Windows 2003 supports six types of trusts
(although the OS doesn't support all types for all forest modes)
Tree-root trust : Windows 2003 automatically creates a transitive, two-way trust when you add a new tree-root domain to an existing forest. Tree-root trusts let every domain in different trees in the same forest implicitly trust one another.
Parent-child trust : Windows 2003 automatically creates a transitive, two-way trust when you add a child domain to an existing domain. This trust lets every domain in a particular tree implicitly trust one another.
Shortcut trust : When domains that authenticate users are logically distant from one another, the process of logging on to the network can take a long time. You can manually add a shortcut trust between two domains in the same forest to speed authentication. Shortcut trusts are transitive and can either be one way or two way.
External trust : Administrators can manually create an external trust between domains in different forests or from a Windows 2003 domain to a Windows NT 4.0 or earlier domain controller (DC). External trusts are non-transitive and can be one way or two way.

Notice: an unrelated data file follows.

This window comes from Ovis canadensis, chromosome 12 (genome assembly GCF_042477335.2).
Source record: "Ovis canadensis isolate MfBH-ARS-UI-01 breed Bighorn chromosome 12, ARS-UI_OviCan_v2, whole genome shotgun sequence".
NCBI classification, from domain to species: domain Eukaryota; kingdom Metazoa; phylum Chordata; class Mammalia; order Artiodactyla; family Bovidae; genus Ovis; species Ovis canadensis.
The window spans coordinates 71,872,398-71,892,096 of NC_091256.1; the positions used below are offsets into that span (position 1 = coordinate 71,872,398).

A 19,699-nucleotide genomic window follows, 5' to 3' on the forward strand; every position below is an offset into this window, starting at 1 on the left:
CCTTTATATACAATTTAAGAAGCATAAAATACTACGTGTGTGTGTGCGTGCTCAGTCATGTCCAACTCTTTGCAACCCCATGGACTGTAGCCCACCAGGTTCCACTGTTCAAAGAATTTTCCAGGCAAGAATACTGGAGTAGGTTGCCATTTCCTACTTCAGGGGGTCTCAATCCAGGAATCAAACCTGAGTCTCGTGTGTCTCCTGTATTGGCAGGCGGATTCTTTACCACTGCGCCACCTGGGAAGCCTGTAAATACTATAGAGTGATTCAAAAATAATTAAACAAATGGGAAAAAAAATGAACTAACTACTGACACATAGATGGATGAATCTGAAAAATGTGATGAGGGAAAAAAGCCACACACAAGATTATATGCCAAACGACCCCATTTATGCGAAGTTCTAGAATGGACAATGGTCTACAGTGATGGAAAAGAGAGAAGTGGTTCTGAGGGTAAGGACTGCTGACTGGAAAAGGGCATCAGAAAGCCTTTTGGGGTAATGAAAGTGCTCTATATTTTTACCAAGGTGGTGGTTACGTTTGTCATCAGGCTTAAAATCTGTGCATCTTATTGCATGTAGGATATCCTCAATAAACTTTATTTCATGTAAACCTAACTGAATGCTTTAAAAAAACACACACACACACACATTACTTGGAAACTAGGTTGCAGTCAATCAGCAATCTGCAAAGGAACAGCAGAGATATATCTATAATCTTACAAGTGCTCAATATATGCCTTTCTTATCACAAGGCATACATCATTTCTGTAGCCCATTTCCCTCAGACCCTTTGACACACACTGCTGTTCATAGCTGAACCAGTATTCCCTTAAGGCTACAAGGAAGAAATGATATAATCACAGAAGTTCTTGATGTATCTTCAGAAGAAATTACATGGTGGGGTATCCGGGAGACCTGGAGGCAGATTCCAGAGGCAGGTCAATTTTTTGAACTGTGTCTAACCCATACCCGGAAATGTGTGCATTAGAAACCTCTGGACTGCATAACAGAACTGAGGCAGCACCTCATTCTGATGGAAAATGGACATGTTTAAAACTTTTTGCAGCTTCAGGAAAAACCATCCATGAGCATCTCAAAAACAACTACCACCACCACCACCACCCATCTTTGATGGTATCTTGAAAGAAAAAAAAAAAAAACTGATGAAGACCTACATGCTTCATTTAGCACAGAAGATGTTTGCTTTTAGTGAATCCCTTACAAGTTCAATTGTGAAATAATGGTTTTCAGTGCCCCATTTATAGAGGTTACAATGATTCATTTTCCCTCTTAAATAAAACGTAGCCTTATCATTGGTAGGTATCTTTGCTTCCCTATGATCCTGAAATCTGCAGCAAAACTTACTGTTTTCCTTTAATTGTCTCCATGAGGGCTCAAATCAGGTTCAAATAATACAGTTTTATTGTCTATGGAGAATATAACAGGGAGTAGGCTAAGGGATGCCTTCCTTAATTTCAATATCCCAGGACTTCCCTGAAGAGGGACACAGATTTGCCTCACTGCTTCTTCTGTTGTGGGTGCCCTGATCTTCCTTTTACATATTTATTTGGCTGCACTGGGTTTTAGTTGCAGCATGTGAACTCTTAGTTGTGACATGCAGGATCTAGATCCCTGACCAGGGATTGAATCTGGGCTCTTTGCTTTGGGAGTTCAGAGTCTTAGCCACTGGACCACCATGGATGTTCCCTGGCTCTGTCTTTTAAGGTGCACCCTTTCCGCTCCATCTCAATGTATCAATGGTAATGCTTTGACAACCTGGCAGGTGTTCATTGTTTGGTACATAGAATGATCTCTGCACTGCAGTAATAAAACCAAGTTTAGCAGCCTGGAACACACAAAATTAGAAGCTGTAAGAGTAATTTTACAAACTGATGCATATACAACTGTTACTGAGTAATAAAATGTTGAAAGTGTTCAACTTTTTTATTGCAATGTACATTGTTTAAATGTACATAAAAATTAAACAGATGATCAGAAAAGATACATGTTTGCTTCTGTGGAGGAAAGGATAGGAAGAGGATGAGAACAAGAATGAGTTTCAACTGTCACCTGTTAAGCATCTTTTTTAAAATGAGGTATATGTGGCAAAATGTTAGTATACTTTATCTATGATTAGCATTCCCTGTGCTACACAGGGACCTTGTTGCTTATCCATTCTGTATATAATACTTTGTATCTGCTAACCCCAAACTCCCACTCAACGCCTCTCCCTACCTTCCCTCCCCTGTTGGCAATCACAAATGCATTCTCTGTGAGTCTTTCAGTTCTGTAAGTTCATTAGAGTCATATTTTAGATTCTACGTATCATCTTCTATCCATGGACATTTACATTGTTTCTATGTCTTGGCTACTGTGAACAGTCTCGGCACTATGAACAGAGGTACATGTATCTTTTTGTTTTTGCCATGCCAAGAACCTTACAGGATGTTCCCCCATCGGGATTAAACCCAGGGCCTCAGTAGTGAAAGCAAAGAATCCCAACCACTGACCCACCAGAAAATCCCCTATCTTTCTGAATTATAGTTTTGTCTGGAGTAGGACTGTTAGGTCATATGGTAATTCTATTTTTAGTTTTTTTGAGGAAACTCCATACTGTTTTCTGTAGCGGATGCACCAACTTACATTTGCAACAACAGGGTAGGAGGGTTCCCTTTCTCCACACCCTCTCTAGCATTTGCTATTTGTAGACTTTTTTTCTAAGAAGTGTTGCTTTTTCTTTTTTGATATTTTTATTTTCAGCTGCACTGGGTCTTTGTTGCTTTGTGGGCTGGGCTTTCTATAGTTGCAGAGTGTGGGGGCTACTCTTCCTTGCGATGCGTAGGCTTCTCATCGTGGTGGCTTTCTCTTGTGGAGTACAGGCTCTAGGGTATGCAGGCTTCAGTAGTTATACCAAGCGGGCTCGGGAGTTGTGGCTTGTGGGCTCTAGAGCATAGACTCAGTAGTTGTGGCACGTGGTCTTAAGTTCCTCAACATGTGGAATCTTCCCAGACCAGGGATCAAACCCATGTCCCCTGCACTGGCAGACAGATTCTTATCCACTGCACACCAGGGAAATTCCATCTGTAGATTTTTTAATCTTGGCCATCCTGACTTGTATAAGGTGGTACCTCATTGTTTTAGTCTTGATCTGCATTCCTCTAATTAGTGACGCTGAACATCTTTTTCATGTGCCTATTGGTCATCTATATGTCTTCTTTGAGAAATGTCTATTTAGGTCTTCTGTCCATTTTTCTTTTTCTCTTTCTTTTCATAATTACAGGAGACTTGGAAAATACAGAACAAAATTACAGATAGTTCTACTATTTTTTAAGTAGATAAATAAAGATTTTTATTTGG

Forest trust : When two forests have a functional level of Windows 2003, you can use a forest trust to join the forests at the root. An administrator can manually create a two-way forest trust that lets all domains in both forests transitively trust each other. Forest trusts can also be one way, in which case the domains in only one of the forests would trust the domains in the other forest. Multiple forest trusts aren't transitive. Therefore, if forest A has a forest trust to forest B and forest B has a forest trust to forest C, forest A does not implicitly trust forest C.
Realm trust : An administrator can manually create a realm trust between a Windows 2003 domain and a non-Windows Kerberos 5 realm. Realm trusts can be transitive or non-transitive and one way or two way.